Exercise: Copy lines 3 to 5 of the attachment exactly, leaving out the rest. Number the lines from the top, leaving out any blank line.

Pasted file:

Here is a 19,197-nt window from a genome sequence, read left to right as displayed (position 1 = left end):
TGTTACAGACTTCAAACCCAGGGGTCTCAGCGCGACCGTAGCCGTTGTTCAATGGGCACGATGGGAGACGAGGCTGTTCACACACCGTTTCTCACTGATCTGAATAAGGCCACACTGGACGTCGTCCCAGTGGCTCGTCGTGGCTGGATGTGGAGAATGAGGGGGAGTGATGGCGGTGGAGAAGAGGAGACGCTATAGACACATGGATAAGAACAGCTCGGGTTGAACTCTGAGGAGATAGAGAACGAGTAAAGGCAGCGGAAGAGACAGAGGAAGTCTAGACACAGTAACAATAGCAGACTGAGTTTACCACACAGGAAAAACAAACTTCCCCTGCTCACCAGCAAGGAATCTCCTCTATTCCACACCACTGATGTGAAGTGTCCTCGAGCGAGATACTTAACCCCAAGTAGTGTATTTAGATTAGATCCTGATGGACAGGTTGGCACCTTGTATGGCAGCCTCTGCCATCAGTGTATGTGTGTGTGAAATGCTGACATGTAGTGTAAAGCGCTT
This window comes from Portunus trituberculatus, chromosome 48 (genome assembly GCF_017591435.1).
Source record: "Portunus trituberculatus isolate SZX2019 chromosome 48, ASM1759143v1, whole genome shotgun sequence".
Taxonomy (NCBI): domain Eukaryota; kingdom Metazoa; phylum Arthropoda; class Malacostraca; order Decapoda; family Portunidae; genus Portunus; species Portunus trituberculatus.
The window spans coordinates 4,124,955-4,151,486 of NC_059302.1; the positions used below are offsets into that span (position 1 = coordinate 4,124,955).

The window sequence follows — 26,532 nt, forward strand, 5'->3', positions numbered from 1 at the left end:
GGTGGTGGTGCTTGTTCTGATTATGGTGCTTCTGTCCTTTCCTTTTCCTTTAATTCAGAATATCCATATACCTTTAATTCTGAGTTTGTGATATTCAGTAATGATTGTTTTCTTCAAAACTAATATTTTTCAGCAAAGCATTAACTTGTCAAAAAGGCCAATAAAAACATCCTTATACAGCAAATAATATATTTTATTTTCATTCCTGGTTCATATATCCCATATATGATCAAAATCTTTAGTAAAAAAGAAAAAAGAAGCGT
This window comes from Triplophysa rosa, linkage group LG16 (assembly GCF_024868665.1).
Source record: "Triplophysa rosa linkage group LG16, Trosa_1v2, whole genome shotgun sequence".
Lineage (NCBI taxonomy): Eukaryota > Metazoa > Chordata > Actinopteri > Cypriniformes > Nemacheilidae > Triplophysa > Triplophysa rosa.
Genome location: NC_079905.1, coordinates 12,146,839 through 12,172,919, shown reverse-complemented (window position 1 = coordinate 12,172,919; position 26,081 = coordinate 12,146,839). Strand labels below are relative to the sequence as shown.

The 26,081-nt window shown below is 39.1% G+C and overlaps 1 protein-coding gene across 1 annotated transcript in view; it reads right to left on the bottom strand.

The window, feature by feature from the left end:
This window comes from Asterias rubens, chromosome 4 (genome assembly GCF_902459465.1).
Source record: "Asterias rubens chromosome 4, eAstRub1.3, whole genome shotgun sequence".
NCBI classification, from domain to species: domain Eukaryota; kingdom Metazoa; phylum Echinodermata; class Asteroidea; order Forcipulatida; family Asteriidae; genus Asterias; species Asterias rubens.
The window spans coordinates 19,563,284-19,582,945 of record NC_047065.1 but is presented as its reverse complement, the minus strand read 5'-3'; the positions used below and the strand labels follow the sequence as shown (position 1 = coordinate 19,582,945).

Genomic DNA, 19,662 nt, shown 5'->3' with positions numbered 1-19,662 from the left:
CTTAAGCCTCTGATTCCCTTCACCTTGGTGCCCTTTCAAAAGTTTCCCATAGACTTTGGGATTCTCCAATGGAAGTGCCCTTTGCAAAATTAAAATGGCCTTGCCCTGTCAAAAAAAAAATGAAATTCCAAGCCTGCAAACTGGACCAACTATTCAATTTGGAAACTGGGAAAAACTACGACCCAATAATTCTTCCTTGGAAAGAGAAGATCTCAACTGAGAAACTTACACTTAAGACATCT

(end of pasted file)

This window comes from Portunus trituberculatus, chromosome 48 (genome assembly GCF_017591435.1).
Source record: "Portunus trituberculatus isolate SZX2019 chromosome 48, ASM1759143v1, whole genome shotgun sequence".
Taxonomy (NCBI): domain Eukaryota; kingdom Metazoa; phylum Arthropoda; class Malacostraca; order Decapoda; family Portunidae; genus Portunus; species Portunus trituberculatus.